Bill was no shrinking violet philosophically, so it says something that it was like pulling teeth to get him to offer a definition of the cause that animated his life’s work. And yet, at the end of the day, all he could muster were some “notes” towards one.
I think this is because conservatism isn’t a single thing. Indeed, as I have argued before, I think it’s a contradictory thing, a bundle of principles married to a prudential and humble appreciation of the complexity of life and the sanctity of successful human institutions.
This reminds me of one of my all-time favorite meditations on conservatism from my friend Yuval Levin:
To my mind, conservatism is gratitude. Conservatives tend to begin from gratitude for what is good and what works in our society and then strive to build on it, while liberals tend to begin from outrage at what is bad and broken and seek to uproot it.
Gratitude captures so much of what conservatism is about because it highlights the philosophical difference between (American) conservatism and its foes on the left (and some of its friends among the libertarian camp). The yardstick against which human progress is measured shouldn’t be the sentiments and yearnings that define some unattainable utopian future, but the knowable and real facts of our common past.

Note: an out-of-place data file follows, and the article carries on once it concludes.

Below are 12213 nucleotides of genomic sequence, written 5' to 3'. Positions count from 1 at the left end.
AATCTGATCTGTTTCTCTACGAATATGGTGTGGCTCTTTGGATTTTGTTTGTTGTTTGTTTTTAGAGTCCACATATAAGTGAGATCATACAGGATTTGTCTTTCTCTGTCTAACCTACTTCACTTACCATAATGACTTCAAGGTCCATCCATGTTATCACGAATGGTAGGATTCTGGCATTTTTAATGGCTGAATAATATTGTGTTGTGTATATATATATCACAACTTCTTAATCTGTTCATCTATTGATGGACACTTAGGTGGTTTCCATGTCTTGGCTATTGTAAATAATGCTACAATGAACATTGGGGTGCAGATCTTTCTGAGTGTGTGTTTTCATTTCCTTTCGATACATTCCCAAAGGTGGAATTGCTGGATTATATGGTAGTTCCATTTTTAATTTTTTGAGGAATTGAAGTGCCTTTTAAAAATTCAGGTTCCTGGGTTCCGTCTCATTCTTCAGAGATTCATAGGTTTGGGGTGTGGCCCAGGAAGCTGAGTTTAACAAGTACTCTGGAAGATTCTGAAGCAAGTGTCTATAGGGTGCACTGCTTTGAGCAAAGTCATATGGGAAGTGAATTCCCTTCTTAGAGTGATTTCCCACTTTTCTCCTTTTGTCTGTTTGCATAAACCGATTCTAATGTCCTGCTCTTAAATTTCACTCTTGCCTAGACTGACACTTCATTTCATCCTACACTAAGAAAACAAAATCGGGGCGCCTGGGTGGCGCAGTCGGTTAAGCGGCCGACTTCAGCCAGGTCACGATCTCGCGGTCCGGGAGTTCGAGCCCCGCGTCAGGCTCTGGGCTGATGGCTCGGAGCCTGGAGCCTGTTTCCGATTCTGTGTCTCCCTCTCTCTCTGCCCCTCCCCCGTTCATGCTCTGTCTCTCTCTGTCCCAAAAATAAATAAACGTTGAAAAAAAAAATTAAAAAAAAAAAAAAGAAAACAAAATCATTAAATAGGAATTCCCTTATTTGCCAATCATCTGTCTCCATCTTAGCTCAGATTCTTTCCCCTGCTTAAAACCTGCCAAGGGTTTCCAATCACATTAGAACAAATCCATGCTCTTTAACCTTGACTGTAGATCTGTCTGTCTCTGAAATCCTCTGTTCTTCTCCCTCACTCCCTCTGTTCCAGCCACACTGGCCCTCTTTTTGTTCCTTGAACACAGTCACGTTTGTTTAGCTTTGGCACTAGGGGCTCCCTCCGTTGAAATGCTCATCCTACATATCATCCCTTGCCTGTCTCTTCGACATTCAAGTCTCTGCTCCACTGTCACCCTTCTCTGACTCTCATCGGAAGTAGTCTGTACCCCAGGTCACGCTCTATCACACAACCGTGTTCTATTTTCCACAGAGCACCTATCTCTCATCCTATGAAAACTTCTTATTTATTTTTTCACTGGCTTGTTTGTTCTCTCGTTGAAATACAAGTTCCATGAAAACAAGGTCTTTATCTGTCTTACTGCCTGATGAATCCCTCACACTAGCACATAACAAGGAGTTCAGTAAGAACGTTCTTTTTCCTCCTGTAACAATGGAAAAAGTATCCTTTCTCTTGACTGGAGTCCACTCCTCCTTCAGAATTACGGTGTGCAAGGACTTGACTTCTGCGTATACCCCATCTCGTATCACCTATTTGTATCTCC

So-called liberals love to talk about how much they just want to do “what works,” but it’s amazing how often “what works” doesn’t. Even more remarkable is how the mantra of “what works” is almost always a license to empower the “sophisters, calculators, and economists who would reconstruct society upon abstract designs.”
In contrast, the conservative belief in “what works” is grounded in reality, not hope.